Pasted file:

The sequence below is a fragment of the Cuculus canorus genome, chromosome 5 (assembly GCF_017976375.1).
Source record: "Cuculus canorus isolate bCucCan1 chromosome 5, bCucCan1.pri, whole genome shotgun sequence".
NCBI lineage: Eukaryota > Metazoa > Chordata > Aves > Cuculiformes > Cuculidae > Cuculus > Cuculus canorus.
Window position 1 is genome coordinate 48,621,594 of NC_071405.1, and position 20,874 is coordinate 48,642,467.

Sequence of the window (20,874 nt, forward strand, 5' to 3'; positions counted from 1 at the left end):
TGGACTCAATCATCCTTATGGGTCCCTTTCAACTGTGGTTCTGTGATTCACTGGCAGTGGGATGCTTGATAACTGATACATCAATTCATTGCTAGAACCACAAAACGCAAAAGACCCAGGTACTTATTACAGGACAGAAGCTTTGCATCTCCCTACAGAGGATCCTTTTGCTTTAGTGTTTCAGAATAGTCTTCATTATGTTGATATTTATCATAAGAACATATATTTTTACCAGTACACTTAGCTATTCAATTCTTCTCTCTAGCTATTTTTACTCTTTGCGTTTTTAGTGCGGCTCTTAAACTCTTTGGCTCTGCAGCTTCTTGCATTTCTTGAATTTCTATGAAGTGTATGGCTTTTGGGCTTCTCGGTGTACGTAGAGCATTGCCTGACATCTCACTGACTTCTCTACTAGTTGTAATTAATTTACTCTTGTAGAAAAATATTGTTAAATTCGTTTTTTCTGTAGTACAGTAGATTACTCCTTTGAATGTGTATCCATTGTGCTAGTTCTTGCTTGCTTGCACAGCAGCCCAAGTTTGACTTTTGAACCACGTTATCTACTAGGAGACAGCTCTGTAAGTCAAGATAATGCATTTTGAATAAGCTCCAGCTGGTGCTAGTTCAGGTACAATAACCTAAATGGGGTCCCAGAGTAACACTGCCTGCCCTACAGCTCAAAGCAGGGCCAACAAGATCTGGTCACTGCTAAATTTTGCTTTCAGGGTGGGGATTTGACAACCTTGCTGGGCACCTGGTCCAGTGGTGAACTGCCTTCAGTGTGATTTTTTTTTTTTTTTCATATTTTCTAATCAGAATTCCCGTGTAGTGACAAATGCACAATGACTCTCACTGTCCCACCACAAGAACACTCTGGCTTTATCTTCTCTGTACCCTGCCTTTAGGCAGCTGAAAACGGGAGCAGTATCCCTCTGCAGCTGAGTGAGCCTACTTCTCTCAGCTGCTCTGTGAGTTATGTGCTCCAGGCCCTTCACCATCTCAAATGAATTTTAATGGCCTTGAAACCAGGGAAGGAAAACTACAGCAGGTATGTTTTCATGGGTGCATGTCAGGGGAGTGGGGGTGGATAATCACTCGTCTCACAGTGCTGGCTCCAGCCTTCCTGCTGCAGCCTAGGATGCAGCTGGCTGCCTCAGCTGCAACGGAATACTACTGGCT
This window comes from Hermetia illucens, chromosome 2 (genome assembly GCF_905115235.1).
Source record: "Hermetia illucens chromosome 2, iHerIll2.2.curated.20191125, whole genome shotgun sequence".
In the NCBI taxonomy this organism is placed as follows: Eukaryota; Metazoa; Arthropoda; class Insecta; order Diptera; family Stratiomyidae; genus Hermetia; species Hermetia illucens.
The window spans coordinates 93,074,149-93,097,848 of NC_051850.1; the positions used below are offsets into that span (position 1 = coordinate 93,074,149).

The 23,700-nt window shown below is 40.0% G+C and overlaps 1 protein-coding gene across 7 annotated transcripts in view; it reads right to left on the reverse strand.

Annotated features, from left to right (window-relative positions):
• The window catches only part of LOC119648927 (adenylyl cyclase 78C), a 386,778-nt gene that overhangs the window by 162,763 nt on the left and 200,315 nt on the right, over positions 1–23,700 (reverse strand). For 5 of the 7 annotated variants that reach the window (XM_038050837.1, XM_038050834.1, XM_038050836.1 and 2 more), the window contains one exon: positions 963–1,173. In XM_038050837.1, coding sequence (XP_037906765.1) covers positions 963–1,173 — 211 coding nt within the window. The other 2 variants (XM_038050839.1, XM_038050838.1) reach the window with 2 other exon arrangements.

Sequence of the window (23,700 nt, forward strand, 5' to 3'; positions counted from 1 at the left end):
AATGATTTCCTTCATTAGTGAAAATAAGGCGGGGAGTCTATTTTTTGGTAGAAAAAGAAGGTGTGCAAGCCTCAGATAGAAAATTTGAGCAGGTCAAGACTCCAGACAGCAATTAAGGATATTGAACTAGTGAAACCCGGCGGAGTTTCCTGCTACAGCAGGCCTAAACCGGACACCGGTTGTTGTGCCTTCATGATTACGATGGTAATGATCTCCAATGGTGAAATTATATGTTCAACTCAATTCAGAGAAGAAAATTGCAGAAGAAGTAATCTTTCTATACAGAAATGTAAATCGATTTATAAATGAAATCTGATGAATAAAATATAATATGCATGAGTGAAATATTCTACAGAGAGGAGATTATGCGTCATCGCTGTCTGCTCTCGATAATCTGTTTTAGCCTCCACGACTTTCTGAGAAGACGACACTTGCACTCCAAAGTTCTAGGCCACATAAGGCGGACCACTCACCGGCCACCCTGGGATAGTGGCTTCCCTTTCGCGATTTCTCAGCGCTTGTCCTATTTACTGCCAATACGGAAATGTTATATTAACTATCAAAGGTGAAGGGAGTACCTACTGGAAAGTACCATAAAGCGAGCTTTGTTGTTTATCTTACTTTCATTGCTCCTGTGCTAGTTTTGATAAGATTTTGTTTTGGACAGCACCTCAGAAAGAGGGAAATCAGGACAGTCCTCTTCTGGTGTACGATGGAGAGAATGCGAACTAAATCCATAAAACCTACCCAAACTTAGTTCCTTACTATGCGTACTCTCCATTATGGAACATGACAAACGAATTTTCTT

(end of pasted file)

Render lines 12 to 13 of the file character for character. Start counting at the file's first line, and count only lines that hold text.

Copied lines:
Annotated features, from left to right (window-relative positions):
• The window catches only part of LOC119648927 (adenylyl cyclase 78C), a 386,778-nt gene that overhangs the window by 162,763 nt on the left and 200,315 nt on the right, over positions 1–23,700 (reverse strand). For 5 of the 7 annotated variants that reach the window (XM_038050837.1, XM_038050834.1, XM_038050836.1 and 2 more), the window contains one exon: positions 963–1,173. In XM_038050837.1, coding sequence (XP_037906765.1) covers positions 963–1,173 — 211 coding nt within the window. The other 2 variants (XM_038050839.1, XM_038050838.1) reach the window with 2 other exon arrangements.